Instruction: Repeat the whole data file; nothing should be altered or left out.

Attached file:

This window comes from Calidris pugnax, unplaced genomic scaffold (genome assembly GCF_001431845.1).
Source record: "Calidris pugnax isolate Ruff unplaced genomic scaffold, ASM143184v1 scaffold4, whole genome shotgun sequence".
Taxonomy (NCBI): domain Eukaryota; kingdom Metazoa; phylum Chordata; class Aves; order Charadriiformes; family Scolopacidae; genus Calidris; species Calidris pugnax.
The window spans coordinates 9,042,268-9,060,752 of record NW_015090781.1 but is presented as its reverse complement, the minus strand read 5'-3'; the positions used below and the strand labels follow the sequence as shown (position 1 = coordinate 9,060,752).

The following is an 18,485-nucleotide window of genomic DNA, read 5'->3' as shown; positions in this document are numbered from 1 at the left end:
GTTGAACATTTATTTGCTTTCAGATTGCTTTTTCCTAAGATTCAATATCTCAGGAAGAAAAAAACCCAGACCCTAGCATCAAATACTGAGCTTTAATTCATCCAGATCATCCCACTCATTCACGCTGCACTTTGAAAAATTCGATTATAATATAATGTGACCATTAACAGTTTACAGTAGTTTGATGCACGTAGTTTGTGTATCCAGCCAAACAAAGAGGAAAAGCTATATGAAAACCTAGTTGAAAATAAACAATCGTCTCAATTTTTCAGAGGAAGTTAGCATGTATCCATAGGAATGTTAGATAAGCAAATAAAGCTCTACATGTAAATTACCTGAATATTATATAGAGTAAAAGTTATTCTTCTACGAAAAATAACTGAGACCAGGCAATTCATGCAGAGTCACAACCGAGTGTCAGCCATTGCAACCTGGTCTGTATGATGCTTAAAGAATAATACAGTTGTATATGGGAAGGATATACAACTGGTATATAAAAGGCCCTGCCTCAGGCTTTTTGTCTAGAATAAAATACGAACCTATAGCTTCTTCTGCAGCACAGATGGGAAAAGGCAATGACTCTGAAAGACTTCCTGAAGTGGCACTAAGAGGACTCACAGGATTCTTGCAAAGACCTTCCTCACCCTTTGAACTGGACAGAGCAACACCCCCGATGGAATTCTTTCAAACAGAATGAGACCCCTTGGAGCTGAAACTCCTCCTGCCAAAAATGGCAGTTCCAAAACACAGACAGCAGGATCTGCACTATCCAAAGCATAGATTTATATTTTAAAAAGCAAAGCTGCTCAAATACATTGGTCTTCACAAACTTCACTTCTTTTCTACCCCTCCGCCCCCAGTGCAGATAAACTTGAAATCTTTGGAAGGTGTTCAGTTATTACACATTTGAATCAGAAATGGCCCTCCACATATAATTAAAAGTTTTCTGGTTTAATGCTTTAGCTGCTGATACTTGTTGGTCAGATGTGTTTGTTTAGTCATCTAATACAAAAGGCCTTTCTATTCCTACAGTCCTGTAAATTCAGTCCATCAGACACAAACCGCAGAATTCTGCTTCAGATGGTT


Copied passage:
This window comes from Calidris pugnax, unplaced genomic scaffold (genome assembly GCF_001431845.1).
Source record: "Calidris pugnax isolate Ruff unplaced genomic scaffold, ASM143184v1 scaffold4, whole genome shotgun sequence".
Taxonomy (NCBI): domain Eukaryota; kingdom Metazoa; phylum Chordata; class Aves; order Charadriiformes; family Scolopacidae; genus Calidris; species Calidris pugnax.
The window spans coordinates 9,042,268-9,060,752 of record NW_015090781.1 but is presented as its reverse complement, the minus strand read 5'-3'; the positions used below and the strand labels follow the sequence as shown (position 1 = coordinate 9,060,752).

The following is an 18,485-nucleotide window of genomic DNA, read 5'->3' as shown; positions in this document are numbered from 1 at the left end:
GTTGAACATTTATTTGCTTTCAGATTGCTTTTTCCTAAGATTCAATATCTCAGGAAGAAAAAAACCCAGACCCTAGCATCAAATACTGAGCTTTAATTCATCCAGATCATCCCACTCATTCACGCTGCACTTTGAAAAATTCGATTATAATATAATGTGACCATTAACAGTTTACAGTAGTTTGATGCACGTAGTTTGTGTATCCAGCCAAACAAAGAGGAAAAGCTATATGAAAACCTAGTTGAAAATAAACAATCGTCTCAATTTTTCAGAGGAAGTTAGCATGTATCCATAGGAATGTTAGATAAGCAAATAAAGCTCTACATGTAAATTACCTGAATATTATATAGAGTAAAAGTTATTCTTCTACGAAAAATAACTGAGACCAGGCAATTCATGCAGAGTCACAACCGAGTGTCAGCCATTGCAACCTGGTCTGTATGATGCTTAAAGAATAATACAGTTGTATATGGGAAGGATATACAACTGGTATATAAAAGGCCCTGCCTCAGGCTTTTTGTCTAGAATAAAATACGAACCTATAGCTTCTTCTGCAGCACAGATGGGAAAAGGCAATGACTCTGAAAGACTTCCTGAAGTGGCACTAAGAGGACTCACAGGATTCTTGCAAAGACCTTCCTCACCCTTTGAACTGGACAGAGCAACACCCCCGATGGAATTCTTTCAAACAGAATGAGACCCCTTGGAGCTGAAACTCCTCCTGCCAAAAATGGCAGTTCCAAAACACAGACAGCAGGATCTGCACTATCCAAAGCATAGATTTATATTTTAAAAAGCAAAGCTGCTCAAATACATTGGTCTTCACAAACTTCACTTCTTTTCTACCCCTCCGCCCCCAGTGCAGATAAACTTGAAATCTTTGGAAGGTGTTCAGTTATTACACATTTGAATCAGAAATGGCCCTCCACATATAATTAAAAGTTTTCTGGTTTAATGCTTTAGCTGCTGATACTTGTTGGTCAGATGTGTTTGTTTAGTCATCTAATACAAAAGGCCTTTCTATTCCTACAGTCCTGTAAATTCAGTCCATCAGACACAAACCGCAGAATTCTGCTTCAGATGGTT